The oil price is rising again and both BP (LSE: BP) shares and Shell shares are soaring as a result, as is often the case.
Brent crude has now climbed above $90 a barrel as Saudi Arabia attempts to push the price towards $100 by cutting production. In the last week, the BP share price has climbed 6.11%, with the Shell share price up 3.77%.
Oil price rising
Measured over one year, shares in the two FTSE 100 oil majors are up 16.76% and 10.24%, respectively. Investors who bought them three years ago have doubled their money, as both have been huge beneficiaries of the energy price shock. Does it still make sense to buy them today?
The oil price isn’t the only factor driving BP and Shell shares, but it does have a huge impact. Their costs shift little when oil is more expensive, so most of the increase rolls in as pure profit.
Also, they’ve tightened their operations since the last time oil prices crashed, and both have break-even points of $40 a barrel or less. The downside of today’s high oil price is that it will renew calls for another windfall tax.
Campaigners don’t worry about BP and Shell when they’re losing money, but they hate them making it. Each quarter of bumper profits draws reliable howls of disapproval, yet UK windfall taxes can only go so far.
BP and Shell have their headquarters in Britain but generate most of their profits elsewhere. BP paid $2.2bn of tax in the UK in 2022, but that’s only a fraction of its $15bn global tax bill. Shell paid just $134m of its astronomical $13bn worldwide tax bill to HMRC.
Both companies are under intense pressure to go green, but have resisted to a surprising degree. Fossil fuels are still their business. Some warn they could miss out as renewables become cheaper. So far that’s not the case. Peak oil never happened. We’re a long way from seeing peak oil demand.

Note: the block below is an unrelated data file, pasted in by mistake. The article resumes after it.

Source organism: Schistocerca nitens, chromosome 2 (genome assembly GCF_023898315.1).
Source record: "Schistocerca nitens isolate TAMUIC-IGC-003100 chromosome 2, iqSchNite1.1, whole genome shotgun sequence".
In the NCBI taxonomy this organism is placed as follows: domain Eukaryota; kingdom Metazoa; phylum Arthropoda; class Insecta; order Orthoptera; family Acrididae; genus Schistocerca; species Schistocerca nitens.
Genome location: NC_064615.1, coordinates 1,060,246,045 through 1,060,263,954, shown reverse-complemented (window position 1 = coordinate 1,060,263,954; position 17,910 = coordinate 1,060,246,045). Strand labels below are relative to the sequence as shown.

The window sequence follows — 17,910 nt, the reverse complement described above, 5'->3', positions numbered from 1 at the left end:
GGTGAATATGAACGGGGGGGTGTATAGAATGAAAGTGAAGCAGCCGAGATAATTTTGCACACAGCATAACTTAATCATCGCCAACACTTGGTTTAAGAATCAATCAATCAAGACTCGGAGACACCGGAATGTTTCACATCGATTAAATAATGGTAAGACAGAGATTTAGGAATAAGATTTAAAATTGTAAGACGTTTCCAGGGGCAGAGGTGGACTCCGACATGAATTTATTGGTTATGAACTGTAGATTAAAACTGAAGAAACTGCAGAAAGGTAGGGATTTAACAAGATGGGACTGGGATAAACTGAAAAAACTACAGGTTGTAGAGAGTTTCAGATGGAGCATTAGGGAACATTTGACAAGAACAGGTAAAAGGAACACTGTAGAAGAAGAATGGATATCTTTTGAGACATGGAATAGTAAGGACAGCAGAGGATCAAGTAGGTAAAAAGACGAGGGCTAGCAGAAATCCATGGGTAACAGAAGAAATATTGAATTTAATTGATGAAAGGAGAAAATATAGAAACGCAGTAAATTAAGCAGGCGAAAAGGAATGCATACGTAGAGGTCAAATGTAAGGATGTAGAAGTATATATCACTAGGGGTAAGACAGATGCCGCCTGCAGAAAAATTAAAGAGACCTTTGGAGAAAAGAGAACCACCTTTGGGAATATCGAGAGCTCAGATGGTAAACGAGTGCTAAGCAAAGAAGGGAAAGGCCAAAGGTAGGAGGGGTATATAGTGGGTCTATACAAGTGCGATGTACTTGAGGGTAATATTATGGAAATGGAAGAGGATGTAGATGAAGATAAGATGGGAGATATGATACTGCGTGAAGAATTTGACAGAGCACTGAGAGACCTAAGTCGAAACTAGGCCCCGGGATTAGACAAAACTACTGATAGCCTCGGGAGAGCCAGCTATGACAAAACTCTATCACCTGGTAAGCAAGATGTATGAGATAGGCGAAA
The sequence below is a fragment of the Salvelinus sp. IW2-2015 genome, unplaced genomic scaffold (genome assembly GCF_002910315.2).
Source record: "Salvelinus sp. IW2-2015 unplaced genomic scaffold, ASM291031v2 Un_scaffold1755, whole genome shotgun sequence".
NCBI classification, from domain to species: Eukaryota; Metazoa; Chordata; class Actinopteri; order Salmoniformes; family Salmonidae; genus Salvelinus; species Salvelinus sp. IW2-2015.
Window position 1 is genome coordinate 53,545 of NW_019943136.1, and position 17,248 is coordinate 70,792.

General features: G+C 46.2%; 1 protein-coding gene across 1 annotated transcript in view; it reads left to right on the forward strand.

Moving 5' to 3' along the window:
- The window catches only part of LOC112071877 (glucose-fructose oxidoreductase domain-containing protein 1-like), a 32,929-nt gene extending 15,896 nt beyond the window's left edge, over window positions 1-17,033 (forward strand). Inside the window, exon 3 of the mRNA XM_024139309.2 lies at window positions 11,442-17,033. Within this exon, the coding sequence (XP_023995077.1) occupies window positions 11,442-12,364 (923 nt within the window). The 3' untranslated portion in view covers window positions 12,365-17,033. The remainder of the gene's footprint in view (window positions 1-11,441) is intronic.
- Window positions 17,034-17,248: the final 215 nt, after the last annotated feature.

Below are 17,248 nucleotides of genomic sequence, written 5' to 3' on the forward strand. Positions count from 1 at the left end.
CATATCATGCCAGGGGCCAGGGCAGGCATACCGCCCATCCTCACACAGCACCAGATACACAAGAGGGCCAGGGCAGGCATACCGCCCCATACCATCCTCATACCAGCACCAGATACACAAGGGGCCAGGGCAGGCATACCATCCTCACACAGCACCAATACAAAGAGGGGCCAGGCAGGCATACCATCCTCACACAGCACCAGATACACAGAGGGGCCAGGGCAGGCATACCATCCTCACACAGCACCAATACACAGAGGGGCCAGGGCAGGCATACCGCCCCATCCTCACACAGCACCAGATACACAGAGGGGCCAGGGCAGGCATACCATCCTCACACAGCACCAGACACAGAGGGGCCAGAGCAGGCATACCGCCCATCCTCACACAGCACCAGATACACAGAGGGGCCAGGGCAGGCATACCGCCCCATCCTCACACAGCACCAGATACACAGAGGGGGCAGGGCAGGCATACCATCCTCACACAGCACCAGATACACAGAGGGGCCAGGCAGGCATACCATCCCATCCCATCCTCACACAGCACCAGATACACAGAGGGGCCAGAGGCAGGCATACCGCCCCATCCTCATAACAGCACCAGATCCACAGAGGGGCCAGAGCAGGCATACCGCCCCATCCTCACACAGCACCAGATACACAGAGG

Investors who got used to BP and Shell paying income of around 6% a year will be disappointed by today’s yields of 3.87% times 3.45%, respectively. That’s not wholly down to their strong share price growth. BP rebased its dividend from 41 US cents to 26 cents in 2020 as the pandemic smashed profits. Last year, it paid just 24 cents per share. Shell also rebased, from $1.88 to 65 cents, although it’s dividend per share has recovered faster to $1.04 in 2022.
BP is expected to yield 4.34% in 2023 and 4.65% in 2024. It looks good value trading at 6.84 times forecast earnings. Shell is forecast to yield 4.11% and 4.49%. It’s valued at 8.45 times 2023 earnings.
We can’t assume the oil price will continue to climb. It slipped from its recent 10-month high due to fears over China’s slowing economy and the stronger US dollar (which makes oil more expensive for foreign buyers). Plus there’s the worry of a global recession.
Obviously, I should have bought BP and Shell three years ago. I don’t expect such a bumper share price rebound in the next three years. But they remain great core portfolio holdings and well worth considering today.